Cohort Report


Our cohort report shows you the people who progress from doing one event to doing another event. It also shows you if people are repeatedly doing a single event.

What sets it apart from a regular conversion funnel or metric is that you can further segment these people by when they did the first event, or segment them using your typical KISSmetrics properties (the method for segmenting any other report). These different segments are called cohorts, hence the name of the report. Then you can see how your cohorts perform the second event over a long period of time.

Every KISSmetrics account has access to a basic Retention Report, which tells you about visitors who repeatedly come back to your site.

(Note: advanced cohort analysis, and the ability to create multiple cohort reports is generally reserved for paying customers only.)

How do I read this?

The easiest way to show how to read the cohort report is through an example. Let’s look at an example Retention Report.

Example: Default Retention Report

Using the Retention Report in every account, let’s analyze the people who:

  • Visited Site (event 1)…
  • From January 1, 2012 - May 31, 2012 (date range), and…
  • Group these people by week (grouping).
  • Of these people, analyze how many of them Visited Site again (event 2)…
  • For each subsequent occurrence of Visited Site (count), and…
  • Group/bucket these people by how many weeks it took them to do Visited Site again (buckets)

Full Options

To say this again in one sentence, we’re looking at the people who Visited the Site from Jan 1, 2012 to May 31, 2012 (organized by which week they Visited Site), and of these people, seeing what percentage of them returned to Visit Site again, week over week.

Running this report gives you something like the graph below. Let’s look at this one piece at a time.

Cohort report

The Cohorts

Let’s start with how the cohorts are created. This is the information in the leftmost columns.

People

Three options go into creating this area:

  • Event #1: Visited Site
  • Date Range: Jan 1 to May 31, 2012
  • Grouping: group across weeks

Essentially, we do a people search for all the people who Visited Site from Jan 1 to May 31, 2012. Then we create the groups like this:

  • Of all of these people, take the people who Visited Site during the first group of the date range (Week of Jan 1). Assign these 6,136 people to Cohort #1 for the Week of Jan 1.
  • Of the remaining people not in Cohort #1, take the people who Visited Site during the second group of the date range, the week of Jan 8. Assign these 6,088 people to Cohort #2 for the Week of Jan 8.
  • Of the remaining people not in Cohorts #1 or #2, take the people who Visited Site during the third group of the date range, the week of Jan 15. Assign these 5,992 people to Cohort #3 for the Week of Jan 15.
  • And so on, until you’ve finished grouping the entire date range.

Notes on Cohort Assignment

Notice that the cohort assignment really depends on the date ranges. A people search for those who Visited Site the week of Jan 15 will likely return more than 5,922 people, because it returns everyone who Visited Site that week. The 5,922 people of Cohort #3 does not include people from Cohorts #1 and #2, some of whom might have happened to perform Visited Site during the week of Jan 15.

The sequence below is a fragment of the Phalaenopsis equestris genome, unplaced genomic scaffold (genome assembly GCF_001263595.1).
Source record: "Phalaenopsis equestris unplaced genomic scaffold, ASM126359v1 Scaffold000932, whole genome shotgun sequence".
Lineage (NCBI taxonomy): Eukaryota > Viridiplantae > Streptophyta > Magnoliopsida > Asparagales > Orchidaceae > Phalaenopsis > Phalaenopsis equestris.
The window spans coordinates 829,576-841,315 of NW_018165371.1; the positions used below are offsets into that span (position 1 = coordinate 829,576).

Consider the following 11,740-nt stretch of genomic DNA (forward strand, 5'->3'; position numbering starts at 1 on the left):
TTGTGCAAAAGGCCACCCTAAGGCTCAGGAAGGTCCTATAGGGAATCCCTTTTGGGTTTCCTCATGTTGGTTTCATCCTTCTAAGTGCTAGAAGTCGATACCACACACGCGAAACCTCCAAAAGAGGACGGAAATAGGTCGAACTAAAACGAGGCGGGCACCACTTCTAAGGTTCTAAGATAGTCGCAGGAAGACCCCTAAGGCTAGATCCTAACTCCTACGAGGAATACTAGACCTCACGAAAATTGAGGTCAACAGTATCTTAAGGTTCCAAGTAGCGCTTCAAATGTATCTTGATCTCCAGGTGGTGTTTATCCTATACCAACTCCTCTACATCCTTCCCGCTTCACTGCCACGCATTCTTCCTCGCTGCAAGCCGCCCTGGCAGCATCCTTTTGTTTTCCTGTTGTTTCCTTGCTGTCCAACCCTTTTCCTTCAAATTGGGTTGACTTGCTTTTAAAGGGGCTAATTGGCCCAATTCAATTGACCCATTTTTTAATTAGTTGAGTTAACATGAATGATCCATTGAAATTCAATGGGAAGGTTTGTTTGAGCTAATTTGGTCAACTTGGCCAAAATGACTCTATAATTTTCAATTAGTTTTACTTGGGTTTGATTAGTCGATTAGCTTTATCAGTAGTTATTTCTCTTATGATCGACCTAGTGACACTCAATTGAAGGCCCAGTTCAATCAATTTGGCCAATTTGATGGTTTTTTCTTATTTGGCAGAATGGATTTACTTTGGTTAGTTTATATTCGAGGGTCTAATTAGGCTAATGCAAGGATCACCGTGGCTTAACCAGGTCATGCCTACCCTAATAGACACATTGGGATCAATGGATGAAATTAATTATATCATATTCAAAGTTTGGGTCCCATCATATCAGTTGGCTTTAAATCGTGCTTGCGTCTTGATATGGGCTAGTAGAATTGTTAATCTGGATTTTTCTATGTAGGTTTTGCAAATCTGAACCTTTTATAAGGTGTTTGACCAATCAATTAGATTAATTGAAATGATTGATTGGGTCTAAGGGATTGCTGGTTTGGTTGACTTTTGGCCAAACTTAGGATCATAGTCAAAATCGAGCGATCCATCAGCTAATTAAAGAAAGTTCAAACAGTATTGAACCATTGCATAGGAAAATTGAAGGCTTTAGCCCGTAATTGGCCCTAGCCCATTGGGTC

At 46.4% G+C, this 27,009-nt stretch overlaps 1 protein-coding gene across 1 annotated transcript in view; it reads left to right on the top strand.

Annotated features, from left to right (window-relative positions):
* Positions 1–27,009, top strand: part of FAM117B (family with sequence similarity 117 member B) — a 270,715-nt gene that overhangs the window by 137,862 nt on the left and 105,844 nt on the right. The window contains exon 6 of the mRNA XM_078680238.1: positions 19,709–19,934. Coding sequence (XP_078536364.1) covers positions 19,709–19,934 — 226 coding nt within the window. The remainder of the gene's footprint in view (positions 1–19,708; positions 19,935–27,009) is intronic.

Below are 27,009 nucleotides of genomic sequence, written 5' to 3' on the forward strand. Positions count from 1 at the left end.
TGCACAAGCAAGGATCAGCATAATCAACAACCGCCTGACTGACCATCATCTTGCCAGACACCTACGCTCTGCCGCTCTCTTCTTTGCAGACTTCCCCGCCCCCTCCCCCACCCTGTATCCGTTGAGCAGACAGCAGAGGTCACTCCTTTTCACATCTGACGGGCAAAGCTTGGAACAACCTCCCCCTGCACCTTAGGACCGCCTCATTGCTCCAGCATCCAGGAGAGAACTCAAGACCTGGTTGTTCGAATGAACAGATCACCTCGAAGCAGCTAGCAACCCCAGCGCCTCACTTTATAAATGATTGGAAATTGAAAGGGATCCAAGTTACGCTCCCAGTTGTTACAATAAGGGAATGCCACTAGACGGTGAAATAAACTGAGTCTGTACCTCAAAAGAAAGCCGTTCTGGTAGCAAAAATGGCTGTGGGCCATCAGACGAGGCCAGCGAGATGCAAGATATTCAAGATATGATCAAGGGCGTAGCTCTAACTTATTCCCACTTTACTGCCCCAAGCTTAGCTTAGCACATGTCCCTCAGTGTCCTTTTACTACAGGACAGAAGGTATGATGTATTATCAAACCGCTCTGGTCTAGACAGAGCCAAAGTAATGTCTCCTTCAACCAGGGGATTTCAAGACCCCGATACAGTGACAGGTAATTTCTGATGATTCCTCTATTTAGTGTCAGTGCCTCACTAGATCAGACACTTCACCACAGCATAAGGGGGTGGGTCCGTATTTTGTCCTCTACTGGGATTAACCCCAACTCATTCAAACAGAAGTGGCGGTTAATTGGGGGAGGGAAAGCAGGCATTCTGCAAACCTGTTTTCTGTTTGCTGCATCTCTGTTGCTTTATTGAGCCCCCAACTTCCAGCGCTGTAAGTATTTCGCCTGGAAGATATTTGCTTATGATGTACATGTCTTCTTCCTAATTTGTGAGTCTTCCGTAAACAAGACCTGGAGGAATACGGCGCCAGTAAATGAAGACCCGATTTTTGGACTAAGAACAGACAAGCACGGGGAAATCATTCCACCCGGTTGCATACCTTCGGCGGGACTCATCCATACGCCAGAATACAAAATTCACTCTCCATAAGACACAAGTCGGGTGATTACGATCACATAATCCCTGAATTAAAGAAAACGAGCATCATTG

For the same reason, a cohort report run for data between Jan 15 to May 31, 2012 would differ slightly. The Week of Jan 15 is now Cohort #1, rather than Cohort #3, and would give you a different set of people.

The Buckets

Now to the meat of the report.

Buckets

Three options go into creating this area:

  • Event #2: Visited Site again
  • Count: count every time they Visited Site again after the first instance
  • Buckets: divide people into weekly buckets

For each cohort, what percentage of people Visited Site again within 1 week of doing the first event? Within 2 weeks? 3-8 weeks?

  • For Cohort #1 (the top row), 23.3% of people came back to perform Visited Site again within 1 week (0-6 days).
  • For Cohort #1, 14.2% of people came back to perform Visited Site again within 2 weeks (7-13 days)…and so on.
  • For Cohort #2 (the second row), 16.3% of people came back to perform Visited Site again within 1 week (0-6 days).
  • For Cohort #2, 7.6% of people came back to perform Visited Site again within 2 weeks (7-13 days)…and so on.

In fact, you are able to click into each cell and get a list of say, the people from Cohort #2 who returned within 3 weeks.

Notes on Buckets

When looking at a cohort report, it’s clear what the date ranges for the cohorts are, but not the buckets. In the above example, Cohort #1 is well-defined as being people who Visited Site between Jan 1-7, 2012. Consider the bucket for repeat Visits between 7-14 days of the first visit - Bucket #2. You might expect this bucket to nicely cover the week of Jan 8, 2012 (Jan 8-14), but Bucket #2 actually includes more days.

Let’s say Bob originally Visited Site on January 6. He is placed in Cohort #1. 7-14 days after this particular visit would actually span Jan 13-20. If Bob Visited Site again in this time frame, he would show up in Bucket #2. Because of this behavior, Bucket #2 (repeat Visits between 7-14 days after Cohort #1’s first visit) would thus actually span Jan 8-21, 2012.

Extra Reading

This guide explained how to read a cohort report, but these articles will give you better ideas for how to use a cohort report:

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